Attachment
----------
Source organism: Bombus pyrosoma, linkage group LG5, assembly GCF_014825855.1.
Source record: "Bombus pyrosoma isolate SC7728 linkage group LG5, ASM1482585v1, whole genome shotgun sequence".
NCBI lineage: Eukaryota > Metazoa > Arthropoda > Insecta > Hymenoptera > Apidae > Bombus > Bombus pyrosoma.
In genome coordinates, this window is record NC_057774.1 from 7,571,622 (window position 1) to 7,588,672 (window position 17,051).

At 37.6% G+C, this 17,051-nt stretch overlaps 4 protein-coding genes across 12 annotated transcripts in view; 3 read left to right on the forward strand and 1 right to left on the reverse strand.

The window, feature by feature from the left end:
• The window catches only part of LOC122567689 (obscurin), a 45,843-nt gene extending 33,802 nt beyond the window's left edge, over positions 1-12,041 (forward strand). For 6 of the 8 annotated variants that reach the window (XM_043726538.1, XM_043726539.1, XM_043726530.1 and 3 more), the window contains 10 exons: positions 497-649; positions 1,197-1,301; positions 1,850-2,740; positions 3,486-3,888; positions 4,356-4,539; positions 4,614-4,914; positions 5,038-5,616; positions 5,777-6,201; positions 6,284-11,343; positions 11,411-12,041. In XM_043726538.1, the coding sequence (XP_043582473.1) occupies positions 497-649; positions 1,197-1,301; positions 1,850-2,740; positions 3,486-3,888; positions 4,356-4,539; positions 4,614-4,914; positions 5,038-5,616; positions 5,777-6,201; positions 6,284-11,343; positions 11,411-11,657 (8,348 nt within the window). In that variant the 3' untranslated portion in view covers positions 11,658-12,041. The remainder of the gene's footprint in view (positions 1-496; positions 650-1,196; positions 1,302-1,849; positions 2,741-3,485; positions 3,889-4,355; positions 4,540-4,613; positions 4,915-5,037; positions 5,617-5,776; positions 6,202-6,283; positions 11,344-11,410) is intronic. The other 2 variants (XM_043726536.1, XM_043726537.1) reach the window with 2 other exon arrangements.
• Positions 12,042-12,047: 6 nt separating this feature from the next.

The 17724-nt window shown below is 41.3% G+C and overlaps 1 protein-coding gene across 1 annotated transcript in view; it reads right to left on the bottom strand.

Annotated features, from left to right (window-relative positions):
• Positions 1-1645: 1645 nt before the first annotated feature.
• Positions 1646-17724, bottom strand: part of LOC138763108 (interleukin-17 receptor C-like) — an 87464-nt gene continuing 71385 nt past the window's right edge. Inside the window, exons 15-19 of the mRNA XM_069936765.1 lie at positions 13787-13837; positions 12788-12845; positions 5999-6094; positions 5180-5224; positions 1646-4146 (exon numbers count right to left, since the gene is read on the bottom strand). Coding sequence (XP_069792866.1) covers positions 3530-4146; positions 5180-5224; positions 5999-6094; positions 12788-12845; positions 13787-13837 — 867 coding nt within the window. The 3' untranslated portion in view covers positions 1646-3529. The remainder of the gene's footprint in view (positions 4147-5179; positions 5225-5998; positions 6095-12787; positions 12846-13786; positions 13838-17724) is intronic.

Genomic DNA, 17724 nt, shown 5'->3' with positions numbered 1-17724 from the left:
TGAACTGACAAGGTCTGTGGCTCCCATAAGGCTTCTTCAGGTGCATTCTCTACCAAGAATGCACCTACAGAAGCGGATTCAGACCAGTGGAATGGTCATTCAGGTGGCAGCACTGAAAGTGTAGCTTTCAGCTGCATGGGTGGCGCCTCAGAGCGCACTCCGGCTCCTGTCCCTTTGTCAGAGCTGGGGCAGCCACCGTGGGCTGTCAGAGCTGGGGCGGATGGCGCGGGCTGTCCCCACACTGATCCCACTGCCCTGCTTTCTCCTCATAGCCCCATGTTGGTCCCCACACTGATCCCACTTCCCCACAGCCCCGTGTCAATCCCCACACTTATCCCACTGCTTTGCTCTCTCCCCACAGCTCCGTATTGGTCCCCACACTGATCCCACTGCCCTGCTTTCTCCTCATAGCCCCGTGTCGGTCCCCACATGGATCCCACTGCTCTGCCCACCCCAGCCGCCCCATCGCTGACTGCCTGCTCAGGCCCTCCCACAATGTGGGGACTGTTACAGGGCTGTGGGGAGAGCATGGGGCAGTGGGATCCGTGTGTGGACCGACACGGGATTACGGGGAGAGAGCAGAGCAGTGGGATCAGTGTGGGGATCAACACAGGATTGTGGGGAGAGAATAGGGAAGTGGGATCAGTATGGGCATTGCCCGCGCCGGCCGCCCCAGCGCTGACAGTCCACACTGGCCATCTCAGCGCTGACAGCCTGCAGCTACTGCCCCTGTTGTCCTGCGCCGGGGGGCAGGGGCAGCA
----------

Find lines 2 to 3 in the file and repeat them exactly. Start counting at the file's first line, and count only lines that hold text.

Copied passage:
Source record: "Bombus pyrosoma isolate SC7728 linkage group LG5, ASM1482585v1, whole genome shotgun sequence".
NCBI lineage: Eukaryota > Metazoa > Arthropoda > Insecta > Hymenoptera > Apidae > Bombus > Bombus pyrosoma.